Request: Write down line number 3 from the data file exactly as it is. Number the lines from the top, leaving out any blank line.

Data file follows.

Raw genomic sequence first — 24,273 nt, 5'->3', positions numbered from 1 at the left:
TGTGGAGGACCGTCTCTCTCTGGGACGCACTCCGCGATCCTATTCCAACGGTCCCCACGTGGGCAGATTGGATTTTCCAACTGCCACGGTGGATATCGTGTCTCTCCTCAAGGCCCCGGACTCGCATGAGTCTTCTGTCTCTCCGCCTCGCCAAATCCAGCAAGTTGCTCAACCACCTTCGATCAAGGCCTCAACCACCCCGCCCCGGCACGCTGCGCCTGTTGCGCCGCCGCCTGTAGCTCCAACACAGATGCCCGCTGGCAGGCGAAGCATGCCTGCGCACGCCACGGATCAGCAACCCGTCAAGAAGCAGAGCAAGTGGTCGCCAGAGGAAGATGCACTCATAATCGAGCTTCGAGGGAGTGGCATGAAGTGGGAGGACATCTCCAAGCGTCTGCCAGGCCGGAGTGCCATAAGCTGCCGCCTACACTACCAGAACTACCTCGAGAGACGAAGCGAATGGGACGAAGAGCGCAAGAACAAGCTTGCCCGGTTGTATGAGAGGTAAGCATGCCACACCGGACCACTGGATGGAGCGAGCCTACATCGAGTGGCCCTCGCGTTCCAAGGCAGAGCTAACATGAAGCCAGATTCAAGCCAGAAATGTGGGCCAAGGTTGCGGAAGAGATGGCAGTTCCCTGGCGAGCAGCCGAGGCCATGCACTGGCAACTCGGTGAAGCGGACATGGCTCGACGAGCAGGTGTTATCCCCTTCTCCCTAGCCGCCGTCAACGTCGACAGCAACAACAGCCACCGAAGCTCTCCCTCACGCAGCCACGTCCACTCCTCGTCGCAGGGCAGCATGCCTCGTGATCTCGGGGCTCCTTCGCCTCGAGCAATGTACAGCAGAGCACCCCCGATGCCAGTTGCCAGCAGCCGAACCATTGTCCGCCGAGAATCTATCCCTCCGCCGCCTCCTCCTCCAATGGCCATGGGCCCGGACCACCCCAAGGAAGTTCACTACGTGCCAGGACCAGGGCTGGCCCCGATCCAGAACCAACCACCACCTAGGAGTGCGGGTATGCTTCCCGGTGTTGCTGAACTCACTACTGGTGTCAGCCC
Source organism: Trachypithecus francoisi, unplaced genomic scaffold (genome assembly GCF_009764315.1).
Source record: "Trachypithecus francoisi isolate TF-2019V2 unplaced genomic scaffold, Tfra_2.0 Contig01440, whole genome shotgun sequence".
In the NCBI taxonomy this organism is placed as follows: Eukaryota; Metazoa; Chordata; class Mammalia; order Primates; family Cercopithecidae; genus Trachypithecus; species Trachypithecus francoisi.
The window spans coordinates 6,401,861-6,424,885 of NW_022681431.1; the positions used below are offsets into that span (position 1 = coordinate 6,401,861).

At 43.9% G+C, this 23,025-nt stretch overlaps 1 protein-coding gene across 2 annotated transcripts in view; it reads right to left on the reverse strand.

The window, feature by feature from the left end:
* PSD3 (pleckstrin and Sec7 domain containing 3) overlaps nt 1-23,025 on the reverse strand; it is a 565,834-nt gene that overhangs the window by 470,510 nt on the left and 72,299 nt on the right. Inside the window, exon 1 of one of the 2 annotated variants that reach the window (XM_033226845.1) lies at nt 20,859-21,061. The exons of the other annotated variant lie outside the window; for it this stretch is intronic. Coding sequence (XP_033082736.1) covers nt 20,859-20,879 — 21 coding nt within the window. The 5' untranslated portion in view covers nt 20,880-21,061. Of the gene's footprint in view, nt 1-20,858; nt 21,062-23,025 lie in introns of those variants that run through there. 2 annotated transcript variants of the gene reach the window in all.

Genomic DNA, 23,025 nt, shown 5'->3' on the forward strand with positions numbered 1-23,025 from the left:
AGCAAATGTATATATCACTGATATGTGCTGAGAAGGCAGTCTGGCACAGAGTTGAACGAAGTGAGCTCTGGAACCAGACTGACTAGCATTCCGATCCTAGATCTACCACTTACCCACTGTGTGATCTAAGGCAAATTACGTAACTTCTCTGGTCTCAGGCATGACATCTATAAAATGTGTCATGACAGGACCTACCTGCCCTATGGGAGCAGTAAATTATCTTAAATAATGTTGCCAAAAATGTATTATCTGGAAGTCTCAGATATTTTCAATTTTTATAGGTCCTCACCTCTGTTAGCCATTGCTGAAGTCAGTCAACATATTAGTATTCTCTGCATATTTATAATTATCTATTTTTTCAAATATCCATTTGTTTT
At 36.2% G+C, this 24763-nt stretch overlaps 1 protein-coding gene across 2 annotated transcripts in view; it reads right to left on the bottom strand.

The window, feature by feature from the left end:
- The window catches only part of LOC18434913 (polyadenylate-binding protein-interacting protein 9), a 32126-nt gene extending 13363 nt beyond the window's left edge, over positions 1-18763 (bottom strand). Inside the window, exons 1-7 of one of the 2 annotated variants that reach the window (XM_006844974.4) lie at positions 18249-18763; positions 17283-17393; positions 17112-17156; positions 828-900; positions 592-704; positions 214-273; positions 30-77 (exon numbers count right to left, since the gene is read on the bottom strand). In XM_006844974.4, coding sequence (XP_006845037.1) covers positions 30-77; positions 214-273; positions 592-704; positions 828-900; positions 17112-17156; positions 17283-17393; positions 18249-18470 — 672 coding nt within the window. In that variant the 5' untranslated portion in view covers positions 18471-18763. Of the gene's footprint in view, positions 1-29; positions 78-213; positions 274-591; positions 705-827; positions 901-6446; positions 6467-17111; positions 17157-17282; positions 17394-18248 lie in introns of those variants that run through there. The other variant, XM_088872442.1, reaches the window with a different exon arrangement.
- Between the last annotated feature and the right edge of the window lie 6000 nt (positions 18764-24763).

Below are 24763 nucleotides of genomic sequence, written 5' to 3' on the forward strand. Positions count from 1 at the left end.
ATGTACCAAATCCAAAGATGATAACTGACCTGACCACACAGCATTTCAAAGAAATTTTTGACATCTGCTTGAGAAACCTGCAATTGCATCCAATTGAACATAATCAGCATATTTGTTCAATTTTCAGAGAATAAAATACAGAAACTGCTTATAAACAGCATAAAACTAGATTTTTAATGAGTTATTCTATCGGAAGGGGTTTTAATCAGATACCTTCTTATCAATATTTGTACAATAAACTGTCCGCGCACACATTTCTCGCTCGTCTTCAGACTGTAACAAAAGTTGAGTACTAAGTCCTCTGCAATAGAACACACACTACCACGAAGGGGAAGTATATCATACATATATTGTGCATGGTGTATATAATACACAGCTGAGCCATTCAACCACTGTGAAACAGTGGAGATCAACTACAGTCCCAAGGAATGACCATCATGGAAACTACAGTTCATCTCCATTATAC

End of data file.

Source organism: Trachypithecus francoisi, unplaced genomic scaffold (genome assembly GCF_009764315.1).